How to build a Docker Liferay 7.2 image with the Oracle Database support

How to Build Liferay 7.2 Docker Image with the Oracle Database support
How to Build Liferay 7.2 Docker Image with the Oracle Database support

On June 27th I published the update for Oracle database support for Liferay 7.2 Community Edition. In this article I will show you how to build the Liferay 7.2 Docker image by adding support to the Oracle database. In particular I will explain how to do it using Blade CLI and the Liferay Workspace.

Liferay provides Docker images for

You can pull Liferay’s Docker images from those resources and manage them yourself. Liferay Workspace, however, provides an easy way to integrate Docker development into your existing development workflow with preconfigured Gradle tasks.

This article was born as an extension of the one published by David H Nebinger Building Customized Liferay Docker Images.

The source code of the Liferay Workspace it’s available on this GitHub repository liferay-72-oracledb-docker-images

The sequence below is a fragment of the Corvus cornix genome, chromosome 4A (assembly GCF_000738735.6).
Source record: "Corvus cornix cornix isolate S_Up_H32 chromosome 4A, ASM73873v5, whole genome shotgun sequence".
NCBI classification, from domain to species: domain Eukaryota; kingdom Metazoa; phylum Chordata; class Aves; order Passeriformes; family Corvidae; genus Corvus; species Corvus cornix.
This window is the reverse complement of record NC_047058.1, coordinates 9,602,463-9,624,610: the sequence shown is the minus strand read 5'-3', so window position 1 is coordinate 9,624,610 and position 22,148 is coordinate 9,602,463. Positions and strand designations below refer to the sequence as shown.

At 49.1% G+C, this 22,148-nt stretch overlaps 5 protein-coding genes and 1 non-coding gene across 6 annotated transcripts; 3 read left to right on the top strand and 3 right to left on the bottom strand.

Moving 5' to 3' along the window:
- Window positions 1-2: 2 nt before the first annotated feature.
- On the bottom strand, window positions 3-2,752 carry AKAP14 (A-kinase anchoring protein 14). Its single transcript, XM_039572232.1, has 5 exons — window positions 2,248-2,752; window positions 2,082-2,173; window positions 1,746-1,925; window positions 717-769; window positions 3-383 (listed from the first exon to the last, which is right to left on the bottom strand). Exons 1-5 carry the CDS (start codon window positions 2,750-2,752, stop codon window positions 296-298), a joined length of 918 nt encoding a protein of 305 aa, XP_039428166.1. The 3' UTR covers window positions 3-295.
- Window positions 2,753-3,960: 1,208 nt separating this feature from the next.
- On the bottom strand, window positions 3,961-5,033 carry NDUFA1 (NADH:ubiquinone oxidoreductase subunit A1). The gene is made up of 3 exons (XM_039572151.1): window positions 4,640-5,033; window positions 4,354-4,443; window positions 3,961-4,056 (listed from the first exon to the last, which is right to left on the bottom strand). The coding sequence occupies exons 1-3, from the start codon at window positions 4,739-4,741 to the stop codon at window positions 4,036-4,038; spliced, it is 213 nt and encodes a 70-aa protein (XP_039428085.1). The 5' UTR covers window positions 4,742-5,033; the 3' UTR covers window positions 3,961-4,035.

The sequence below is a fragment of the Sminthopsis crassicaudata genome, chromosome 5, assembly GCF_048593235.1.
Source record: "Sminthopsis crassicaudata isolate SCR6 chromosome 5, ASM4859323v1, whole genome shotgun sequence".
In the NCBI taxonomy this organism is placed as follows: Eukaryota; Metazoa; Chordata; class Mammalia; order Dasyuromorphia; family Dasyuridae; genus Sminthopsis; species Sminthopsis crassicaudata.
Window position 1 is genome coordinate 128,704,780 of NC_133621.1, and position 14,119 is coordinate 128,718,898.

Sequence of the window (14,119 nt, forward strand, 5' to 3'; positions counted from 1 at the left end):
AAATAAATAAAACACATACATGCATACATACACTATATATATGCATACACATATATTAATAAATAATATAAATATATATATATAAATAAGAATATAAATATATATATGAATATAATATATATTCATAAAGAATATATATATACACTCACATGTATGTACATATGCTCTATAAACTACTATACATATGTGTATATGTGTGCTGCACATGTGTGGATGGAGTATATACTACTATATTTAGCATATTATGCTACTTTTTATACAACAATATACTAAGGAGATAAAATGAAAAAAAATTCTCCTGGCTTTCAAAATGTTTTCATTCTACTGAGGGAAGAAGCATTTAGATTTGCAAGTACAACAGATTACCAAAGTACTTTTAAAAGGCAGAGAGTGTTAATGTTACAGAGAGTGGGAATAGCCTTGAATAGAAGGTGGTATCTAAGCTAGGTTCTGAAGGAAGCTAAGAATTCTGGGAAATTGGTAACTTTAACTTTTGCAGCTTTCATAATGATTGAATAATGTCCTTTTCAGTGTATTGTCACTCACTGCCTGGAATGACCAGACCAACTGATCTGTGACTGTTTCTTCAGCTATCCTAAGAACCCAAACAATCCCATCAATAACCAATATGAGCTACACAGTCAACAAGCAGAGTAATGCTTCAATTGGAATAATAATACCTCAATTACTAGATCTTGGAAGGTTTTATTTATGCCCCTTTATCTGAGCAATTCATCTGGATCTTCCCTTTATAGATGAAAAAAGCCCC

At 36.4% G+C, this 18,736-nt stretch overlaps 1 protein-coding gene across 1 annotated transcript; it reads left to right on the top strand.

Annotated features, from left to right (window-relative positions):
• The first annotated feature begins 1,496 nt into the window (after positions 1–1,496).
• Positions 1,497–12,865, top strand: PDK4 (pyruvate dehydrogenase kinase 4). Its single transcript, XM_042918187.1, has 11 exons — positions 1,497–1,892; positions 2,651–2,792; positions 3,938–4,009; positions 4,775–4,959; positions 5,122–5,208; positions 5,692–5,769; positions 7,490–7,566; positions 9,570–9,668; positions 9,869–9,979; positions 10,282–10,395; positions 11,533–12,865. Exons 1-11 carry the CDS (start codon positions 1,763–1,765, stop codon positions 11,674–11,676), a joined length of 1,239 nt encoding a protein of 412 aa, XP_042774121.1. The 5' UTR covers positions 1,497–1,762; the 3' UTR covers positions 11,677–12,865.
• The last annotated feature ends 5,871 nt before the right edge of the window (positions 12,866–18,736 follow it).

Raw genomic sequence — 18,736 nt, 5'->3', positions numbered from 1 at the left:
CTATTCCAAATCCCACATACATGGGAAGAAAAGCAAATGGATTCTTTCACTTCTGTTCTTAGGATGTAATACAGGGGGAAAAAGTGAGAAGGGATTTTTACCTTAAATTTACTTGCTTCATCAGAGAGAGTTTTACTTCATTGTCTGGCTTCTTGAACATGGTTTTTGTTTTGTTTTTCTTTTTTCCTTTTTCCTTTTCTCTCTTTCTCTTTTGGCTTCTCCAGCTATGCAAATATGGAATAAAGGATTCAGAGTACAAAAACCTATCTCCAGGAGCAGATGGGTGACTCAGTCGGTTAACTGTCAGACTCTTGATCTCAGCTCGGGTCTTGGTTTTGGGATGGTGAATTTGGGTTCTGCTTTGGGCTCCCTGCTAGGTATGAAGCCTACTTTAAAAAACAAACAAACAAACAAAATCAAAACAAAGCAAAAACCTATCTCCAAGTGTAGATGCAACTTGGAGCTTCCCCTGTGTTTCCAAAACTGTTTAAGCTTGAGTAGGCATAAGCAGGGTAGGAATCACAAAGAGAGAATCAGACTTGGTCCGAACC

1. What are the requirements

Before proceeding with the construction of the Docker image, the following requirements must be met.

  1. Installation or upgrade to the latest version of Blade;
  2. Docker Engine 18.x,19.x;
  3. An instance of an Oracle 12c Release 2 database.

For the installation and updating of Blade CLI you could refer to this official Liferay documentation: Installing Blade CLI and Updating Blade CLI. The latest version is You can use this command blade version for checking your version.

Regarding the version of Docker I used both the version 18.09.8 and the 19.03.1. You can check your version with the docker version command. If you do not have an Oracle 12c Release 2 instance ready for use, you might consider using this official Oracle Database 12c Enterprise Edition Docker image. This image is the one I usually use.

2. Create the Liferay Workspace and Dockerfile

First of all we have to worry about creating the Liferay Workspace that we will use in order to configure and build our docker image. Let’s proceed in this way to create the Liferay Workspace.



The first command initializes the Liferay Workspace while the last command using the Gradle createDockerfile task that creates the Dockerfile. The Gradle task execution creates a new directory structure and the Dockerfile. The new directory structure and file created is shown below (command tree -L 3 build).



The created Dockerfile is not good because it contains the reference to the base image of Liferay 7.1. We instead need version 7.2 of Liferay.